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Creation and conservation, religious doctrine of

DOI
10.4324/9780415249126-K012-1
DOI: 10.4324/9780415249126-K012-1
Version: v1,  Published online: 1998
Retrieved April 18, 2019, from https://www.rep.routledge.com/articles/thematic/creation-and-conservation-religious-doctrine-of/v-1

Article Summary

The doctrine of the creation of the universe by God is common to the monotheistic religions of Judaism, Christianity and Islam; reflection on creation has been most extensively developed within the Christian tradition. Creation is by a single supreme God, not a group of deities, and is an ‘absolute’ creation (creation ex nihilo, ‘out of nothing’) rather than being either a ‘making’ out of previously existing material or an ‘emanation’ (outflow) from God’s own nature. Creation, furthermore, is a free act on God’s part; he has no ‘need’ to create but has done so out of love and generosity. He not only created the universe ‘in the beginning’, but he sustains (‘conserves’) it by his power at each moment of its existence; without God’s support it would instantly collapse into nothingness. It is controversial whether the belief in divine creation receives support from contemporary cosmology, as seen in the ‘Big Bang’ theory.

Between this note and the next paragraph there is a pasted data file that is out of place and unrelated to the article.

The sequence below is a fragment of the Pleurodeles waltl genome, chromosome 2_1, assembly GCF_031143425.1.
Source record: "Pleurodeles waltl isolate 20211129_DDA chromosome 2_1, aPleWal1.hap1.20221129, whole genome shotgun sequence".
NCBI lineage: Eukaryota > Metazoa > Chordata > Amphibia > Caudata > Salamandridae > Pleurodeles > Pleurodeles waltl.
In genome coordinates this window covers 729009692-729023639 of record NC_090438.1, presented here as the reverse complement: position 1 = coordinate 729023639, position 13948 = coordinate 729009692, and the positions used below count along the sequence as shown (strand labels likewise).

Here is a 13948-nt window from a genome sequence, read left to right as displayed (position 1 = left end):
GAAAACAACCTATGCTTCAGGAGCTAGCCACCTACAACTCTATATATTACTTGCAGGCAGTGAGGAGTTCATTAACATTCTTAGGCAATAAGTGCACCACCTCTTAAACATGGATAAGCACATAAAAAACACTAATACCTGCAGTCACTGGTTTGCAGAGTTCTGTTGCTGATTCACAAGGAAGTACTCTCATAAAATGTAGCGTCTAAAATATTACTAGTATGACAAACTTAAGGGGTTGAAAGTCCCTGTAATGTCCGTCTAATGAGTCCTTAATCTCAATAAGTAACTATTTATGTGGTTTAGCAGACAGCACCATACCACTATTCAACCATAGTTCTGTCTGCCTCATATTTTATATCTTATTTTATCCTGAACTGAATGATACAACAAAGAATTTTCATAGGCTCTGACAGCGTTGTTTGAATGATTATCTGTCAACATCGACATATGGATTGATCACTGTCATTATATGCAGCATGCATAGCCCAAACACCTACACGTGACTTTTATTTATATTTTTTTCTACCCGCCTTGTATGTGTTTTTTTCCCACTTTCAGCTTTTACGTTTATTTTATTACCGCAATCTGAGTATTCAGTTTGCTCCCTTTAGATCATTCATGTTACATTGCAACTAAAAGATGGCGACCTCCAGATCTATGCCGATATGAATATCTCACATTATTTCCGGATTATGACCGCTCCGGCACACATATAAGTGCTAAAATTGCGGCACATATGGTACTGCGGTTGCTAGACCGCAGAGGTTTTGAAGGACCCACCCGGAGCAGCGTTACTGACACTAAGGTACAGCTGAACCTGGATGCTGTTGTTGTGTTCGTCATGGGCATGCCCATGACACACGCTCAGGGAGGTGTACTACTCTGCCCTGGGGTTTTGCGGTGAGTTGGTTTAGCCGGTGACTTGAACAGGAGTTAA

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Citing this article:
Hasker, William. Creation and conservation, religious doctrine of, 1998, doi:10.4324/9780415249126-K012-1. Routledge Encyclopedia of Philosophy, Taylor and Francis, https://www.rep.routledge.com/articles/thematic/creation-and-conservation-religious-doctrine-of/v-1.
Copyright © 1998-2019 Routledge.

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